Myanmar is a magnificent country, but it is very important to remember that is not home. In order to get the best out of your trip, it is essential that you look after your travel health when traveling in Myanmar.
Always check ahead of time for any relevant vaccination recommendations and health outbreak concerns. You can seek this information from your local embassy.
Although there are high standard hospitals available in the city of Yangon, throughout the rest of the country, the healthcare system can be somewhat lacking. It is of utmost importance to take out relevant health insurance before you leave your home country. This means shopping around for a travel insurance and private sector health insurance that will cover any eventuality whilst you are in Myanmar. Ensure you are provided with all the relevant details including emergency numbers and policy numbers.
If you are on regular medications, bring a copy of your prescription signed by your doctor and be sure to bring plenty of supplies for the duration of your trip.
Always locate your closest hospital or medical clinic whilst traveling through Myanmar. In the case of a medical urgency, emergency vehicles are sparse and the patient should be taken to the closest available quality hospital or clinic.
All travelers should check that they are up to date with all relevant vaccinations prior to travel. This can be done with your regular doctor or a specialist travel clinic.
The World Health Organization (WHO) can be checked for regular updates on recommended vaccines. At present, recommended vaccinations for travelers to Myanmar include MMR (measles, mumps and rubella), polio, hepatitis B, hepatitis A and typhoid.
If you have visited a country in the yellow fever zone, such as South America or Africa within a week of entering Myanmar, then you will require a yellow fever vaccination certificate.
Mosquitoes in Myanmar can carry dengue and malaria. Mosquito repellent spray containing DEET is highly recommended. Prevention of mosquito bites is much easier than dealing with the itch of a bite once it is present. If you do get bitten, mosquito bites rarely cause any serious problems. A simple steroid cream can ease itching.
When trekking, it advisable to wear sturdy boots. Myanmar is home to an abundance of snakes and leeches, especially in the rainforests. It is sensible to treat all leeches and snakes the same and avoid any contact with them. In the event of a snake bite, medical attention should be sought immediately.
Jellyfish are often spotted in the waters surrounding Myanmar. Although they can be painful, jellyfish stings from the species around Myanmar are not dangerous.
Stay away from stray dogs and monkeys, both of which carry rabies. If you are bitten or scratched by these animals then you will need to seek emergency medical attention.
It is important to note that if you are concerned about any bite or sting, seek medical attention as soon as possible.
It is vital you remain hydrated in the heat of Myanmar. Sometimes it can take a little while to adapt to and cause feet and ankle swelling along with general feelings of tiredness. Symptoms of dehydration include dizziness, headaches, nausea and a high pulse. Drink plenty of water, seek shade and stay out of the midday day sun to help avoid this.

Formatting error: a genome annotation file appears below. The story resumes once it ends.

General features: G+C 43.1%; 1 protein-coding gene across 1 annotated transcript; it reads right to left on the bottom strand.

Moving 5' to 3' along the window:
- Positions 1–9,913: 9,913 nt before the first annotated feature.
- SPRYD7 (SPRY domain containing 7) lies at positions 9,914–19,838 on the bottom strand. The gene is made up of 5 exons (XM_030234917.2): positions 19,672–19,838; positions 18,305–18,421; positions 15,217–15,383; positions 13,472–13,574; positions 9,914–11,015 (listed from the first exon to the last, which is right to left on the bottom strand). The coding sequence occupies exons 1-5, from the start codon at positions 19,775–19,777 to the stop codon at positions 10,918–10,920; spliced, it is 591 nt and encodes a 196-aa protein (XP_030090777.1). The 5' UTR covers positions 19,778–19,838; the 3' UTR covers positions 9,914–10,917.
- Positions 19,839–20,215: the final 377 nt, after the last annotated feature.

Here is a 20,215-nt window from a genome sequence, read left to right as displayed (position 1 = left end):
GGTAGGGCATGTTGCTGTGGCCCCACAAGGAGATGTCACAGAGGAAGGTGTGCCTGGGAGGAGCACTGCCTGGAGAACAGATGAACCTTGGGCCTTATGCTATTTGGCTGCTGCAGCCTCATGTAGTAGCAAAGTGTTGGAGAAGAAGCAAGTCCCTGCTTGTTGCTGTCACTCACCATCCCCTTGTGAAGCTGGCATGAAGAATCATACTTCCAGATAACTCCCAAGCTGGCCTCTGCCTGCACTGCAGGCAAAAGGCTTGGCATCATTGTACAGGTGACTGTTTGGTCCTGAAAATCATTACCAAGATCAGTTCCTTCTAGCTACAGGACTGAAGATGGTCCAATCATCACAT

If you have respiratory problems such as asthma, you may find the air quality in the cities of Yangon and Myanmar irritate your ability to breathe. This is due to heavy pollution, particularly vehicle pollution. If your respiratory issues are severe, you may consider staying outside of urban cities.
Never drink the tap water in Myanmar, it may be contaminated and make you feel unwell. Instead, always purchase bottled water and check the seal, or alternatively boil water to a rolling boil.
With the outlook on the environment and global warming at the forefront of Myanmar’s attention, we are proud to offer all our customers refillable water bottles. Myanmar now boasts over 200 refilling stations available across the country. With an increasing number of hotels and guest houses now offering refilling stations filled with safe drinking water. We are committed in helping Myanmar to become environmentally sustainable and to significantly reduce plastic pollution over the coming years.
It is also important to be aware that fruit juices may have been watered down, avoid ice cubes and salads as they may have been washed with tap water.
Street food in Myanmar tends to be fresh and cooked on the spot posing little threat to contamination. Always eat at restaurants with plenty of visitors, avoid buffets and eat fruits you can easily peel.
Travellers’ diarrhea is the most common complaint of visitors to Myanmar. Travellers’ diarrhea is often contracted through tap water, food or lack of hand washing. The main treatment is to stay hydrated, consume electrolyte replacements and wait for it to pass. If you are concerned seek medical advice and recommendations for an antibiotic to help kill the bacteria in the gut.
If you become unwell or have a serious medical emergency, you should contact the closest quality health service without delay. It is important to note that outside of Yangon, the healthcare structure in Myanmar is poor and buying medications over the counter is not generally recommended.